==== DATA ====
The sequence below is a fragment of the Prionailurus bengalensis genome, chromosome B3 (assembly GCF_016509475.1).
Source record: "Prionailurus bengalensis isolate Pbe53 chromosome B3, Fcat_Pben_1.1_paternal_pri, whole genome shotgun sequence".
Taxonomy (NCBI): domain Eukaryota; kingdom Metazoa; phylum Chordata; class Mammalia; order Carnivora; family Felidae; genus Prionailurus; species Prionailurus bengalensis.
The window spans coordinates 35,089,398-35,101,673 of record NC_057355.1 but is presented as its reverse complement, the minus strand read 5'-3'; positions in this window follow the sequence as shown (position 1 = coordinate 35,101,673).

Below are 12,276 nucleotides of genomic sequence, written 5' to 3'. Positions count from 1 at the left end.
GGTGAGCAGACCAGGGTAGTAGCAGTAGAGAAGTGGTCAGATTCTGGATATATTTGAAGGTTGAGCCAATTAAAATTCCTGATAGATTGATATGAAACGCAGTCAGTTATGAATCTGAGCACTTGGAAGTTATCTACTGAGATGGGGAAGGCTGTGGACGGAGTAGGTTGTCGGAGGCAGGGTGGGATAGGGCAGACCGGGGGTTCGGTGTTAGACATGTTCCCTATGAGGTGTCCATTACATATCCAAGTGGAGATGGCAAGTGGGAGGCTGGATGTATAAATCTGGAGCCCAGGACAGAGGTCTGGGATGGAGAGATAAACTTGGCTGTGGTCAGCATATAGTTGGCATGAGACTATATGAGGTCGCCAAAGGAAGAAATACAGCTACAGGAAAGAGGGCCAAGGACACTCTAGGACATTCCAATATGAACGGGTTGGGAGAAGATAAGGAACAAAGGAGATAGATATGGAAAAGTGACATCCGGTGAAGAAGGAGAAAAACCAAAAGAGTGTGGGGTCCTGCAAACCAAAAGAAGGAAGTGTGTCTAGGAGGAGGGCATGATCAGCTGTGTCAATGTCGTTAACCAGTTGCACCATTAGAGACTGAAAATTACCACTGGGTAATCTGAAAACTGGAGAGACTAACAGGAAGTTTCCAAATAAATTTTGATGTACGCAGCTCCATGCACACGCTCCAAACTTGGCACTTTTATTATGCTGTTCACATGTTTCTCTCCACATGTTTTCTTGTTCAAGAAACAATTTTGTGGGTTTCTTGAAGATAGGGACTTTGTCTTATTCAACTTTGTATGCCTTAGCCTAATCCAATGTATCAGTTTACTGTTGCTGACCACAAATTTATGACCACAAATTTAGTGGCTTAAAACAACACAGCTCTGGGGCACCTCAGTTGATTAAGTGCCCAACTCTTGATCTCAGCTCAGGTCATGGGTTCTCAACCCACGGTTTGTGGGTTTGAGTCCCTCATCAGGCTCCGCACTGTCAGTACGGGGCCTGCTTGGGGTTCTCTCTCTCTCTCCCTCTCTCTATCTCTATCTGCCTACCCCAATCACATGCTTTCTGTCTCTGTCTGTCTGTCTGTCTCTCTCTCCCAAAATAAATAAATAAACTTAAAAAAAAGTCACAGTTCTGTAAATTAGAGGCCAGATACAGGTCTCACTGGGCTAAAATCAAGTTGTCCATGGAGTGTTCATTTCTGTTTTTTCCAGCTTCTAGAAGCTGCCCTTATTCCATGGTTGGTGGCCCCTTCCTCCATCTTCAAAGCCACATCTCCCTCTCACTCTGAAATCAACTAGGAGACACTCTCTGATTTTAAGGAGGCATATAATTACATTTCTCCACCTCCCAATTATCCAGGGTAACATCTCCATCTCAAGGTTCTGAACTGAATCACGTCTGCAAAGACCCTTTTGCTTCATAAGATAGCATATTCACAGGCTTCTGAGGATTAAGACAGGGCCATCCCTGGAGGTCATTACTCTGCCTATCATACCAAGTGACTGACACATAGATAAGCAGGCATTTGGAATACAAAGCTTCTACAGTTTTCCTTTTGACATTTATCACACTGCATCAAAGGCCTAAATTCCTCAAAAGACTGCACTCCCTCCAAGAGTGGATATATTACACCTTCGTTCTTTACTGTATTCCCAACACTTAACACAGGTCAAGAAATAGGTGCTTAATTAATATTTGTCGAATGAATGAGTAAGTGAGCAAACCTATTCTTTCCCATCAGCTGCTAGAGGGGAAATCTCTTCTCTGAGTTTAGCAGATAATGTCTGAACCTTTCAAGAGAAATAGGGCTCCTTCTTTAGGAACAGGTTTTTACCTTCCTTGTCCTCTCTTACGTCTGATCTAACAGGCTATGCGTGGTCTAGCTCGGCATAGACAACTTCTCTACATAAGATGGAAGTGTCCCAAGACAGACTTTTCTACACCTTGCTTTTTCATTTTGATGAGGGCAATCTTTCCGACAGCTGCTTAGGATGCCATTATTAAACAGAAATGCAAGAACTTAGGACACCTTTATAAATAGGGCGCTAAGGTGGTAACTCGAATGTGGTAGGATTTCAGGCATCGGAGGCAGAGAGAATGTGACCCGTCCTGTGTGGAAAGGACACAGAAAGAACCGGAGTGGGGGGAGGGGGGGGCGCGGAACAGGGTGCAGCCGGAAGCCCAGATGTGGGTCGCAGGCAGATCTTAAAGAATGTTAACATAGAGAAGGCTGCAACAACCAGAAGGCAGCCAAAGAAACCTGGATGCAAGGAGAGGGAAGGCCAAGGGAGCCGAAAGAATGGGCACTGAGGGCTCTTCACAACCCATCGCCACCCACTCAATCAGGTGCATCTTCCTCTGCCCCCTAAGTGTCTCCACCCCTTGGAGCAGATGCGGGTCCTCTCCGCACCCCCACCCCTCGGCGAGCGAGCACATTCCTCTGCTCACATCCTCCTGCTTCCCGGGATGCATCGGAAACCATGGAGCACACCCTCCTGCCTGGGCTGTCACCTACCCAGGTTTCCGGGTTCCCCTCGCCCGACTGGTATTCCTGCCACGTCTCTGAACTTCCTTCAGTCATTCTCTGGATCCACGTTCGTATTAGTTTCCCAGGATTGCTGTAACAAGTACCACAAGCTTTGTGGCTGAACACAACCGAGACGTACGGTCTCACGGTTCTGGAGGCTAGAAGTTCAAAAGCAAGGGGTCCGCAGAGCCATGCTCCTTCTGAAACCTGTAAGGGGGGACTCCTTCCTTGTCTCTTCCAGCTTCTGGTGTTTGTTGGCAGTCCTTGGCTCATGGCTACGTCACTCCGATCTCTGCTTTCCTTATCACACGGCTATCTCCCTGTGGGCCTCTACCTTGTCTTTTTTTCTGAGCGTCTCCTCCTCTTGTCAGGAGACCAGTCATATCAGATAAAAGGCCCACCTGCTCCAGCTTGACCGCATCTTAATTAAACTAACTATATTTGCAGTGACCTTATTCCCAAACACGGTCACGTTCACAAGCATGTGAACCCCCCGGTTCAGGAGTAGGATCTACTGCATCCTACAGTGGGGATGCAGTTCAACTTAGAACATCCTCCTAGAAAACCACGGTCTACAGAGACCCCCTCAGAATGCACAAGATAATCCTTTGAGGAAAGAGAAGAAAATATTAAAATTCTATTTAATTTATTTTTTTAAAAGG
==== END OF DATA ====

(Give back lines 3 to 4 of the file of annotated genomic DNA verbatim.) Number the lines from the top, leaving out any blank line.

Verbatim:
Taxonomy (NCBI): domain Eukaryota; kingdom Metazoa; phylum Chordata; class Mammalia; order Carnivora; family Felidae; genus Prionailurus; species Prionailurus bengalensis.
The window spans coordinates 35,089,398-35,101,673 of record NC_057355.1 but is presented as its reverse complement, the minus strand read 5'-3'; positions in this window follow the sequence as shown (position 1 = coordinate 35,101,673).